A28. Can payers opt out of the Alaska Vaccine Assessment Program?
A29. Is the assessment voluntary?
A30. Will participating payers save money starting in 2016?
Yes. 2016 rates are favorable even when viewed against similar programs in other states that are more mature and, therefore, already had paid all of their startup costs. For most payers, savings for 2016 are anticipated to run in the 20% range and to get even better in subsequent years. DOH is committed to financial transparency in this program and so anticipates publishing a retrospective financial analysis after each program year to evaluate actual cost savings of AVAP when measured against CDC’s annual survey of private purchase vaccine costs. Other states with universal vaccine purchase programs similar to AVAP typically have produced vaccine cost savings, on average, between 22% and 30%. Savings have been consistent year after year in those states.
C1. Must entities report only child covered lives, or should adult covered lives be included as well?
C2. What are “adult covered lives”?
C3. What are “child covered lives”?
C4. Must an entity file reports even if it does not provide medical benefits and therefore has zero covered lives?
C5. If an entity files a Permanent Zero Covered Lives Report, but it later has covered lives, what should it do?
C6. If my company has filed an Annual Zero Covered Lives Report, when should we file our next report?
An Annual Zero Covered Lives Report covers one calendar year. You should plan to file your report again by February 15th of each calendar year.
G1. Has AVAP changed anything for the federally funded Vaccines for Children Program (VFC) or state-sponsored medical plans?
G2. Do providers still need to screen for VFC eligibility?
P1. Does this program affect how providers receive vaccine?
P2. What are the benefits for my practice in receiving state-supplied vaccine through AVAP?
AVAP is able to buy vaccines at discounted rates off a bulk contract compared to market prices. Providers can then receive state-supplied vaccines for all covered patients and avoid the financial and administrative burdens of purchasing vaccines and maintaining separate vaccine storage and tracking systems.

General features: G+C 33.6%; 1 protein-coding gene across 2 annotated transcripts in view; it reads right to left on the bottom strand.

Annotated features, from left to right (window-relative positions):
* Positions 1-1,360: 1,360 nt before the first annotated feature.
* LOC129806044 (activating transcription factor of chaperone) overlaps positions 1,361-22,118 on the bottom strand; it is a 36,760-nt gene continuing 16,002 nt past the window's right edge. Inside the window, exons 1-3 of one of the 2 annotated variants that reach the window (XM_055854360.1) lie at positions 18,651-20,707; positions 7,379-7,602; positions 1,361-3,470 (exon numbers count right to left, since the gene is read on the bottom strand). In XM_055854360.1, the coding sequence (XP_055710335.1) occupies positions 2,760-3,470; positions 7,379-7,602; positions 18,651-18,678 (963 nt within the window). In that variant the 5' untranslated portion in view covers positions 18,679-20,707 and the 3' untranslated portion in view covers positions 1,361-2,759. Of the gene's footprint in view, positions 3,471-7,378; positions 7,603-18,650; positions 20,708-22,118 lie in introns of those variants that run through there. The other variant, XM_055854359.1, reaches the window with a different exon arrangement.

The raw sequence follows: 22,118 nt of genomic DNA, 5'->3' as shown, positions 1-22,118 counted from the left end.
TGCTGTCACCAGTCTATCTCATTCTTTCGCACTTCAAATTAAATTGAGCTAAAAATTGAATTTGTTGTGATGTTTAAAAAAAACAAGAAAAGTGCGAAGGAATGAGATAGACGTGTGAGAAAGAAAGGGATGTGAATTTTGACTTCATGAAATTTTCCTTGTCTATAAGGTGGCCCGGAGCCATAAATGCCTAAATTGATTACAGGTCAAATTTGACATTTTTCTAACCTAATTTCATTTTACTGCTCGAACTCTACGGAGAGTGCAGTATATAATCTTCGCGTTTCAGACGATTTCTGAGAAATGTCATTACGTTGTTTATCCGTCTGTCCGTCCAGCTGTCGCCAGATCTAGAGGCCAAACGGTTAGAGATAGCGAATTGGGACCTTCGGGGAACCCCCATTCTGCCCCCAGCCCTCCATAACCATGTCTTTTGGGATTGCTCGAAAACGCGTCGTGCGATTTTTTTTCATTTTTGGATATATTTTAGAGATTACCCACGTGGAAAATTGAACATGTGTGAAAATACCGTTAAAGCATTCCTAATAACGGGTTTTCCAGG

P3. Can providers still purchase vaccines privately?
P4. Do providers need to pay for state-supplied vaccines for children and covered adults?
No. Providers do not need to pay for state-supplied vaccines. Providers can receive state-supplied vaccines at no out of pocket cost for all children vaccines and select vaccines for adults covered by participating payers. The assessment for this vaccine is paid by the assessable entities that provide health care coverage for these patients.
P5. How does this program affect patients?
P6. Are health care providers who care for uninsured adults required to participate in the assessment?
P7. Could providers get vaccine for uninsured adults, funded by surplus funds, even if they don't opt in?
P8. Will providers incur a higher assessment cost for adult vaccines than they are currently paying?
P9. How will providers be compensated for the administration of vaccines?
P10. Are pharmacists able to participate in the program?
P11. Should providers bill $0.00 or $0.01 for state-supplied vaccines?
P12. How do providers enroll to receive state-supplied vaccine?
P13. How can I get updated information on AVAP?
P14. What patient eligibility (VFC) Codes should be used?
P15. Will providers have a choice of which vaccine brands to use?
V1. Who sets vaccine policy?
V2. What vaccines are covered by the Alaska Immunization Program?
V3. Is the cost of seasonal flu vaccine included in the assessment rates?
V4. Does AVAP establish a vaccine mandate?
V5. What is VacTrAK?
V6. Does AVAP impact my taxes?
V7. How does AVAP know the amount of vaccine it needs to purchase?
V8. Does DOH expect vaccine uptake rates to increase once AVAP goes into effect?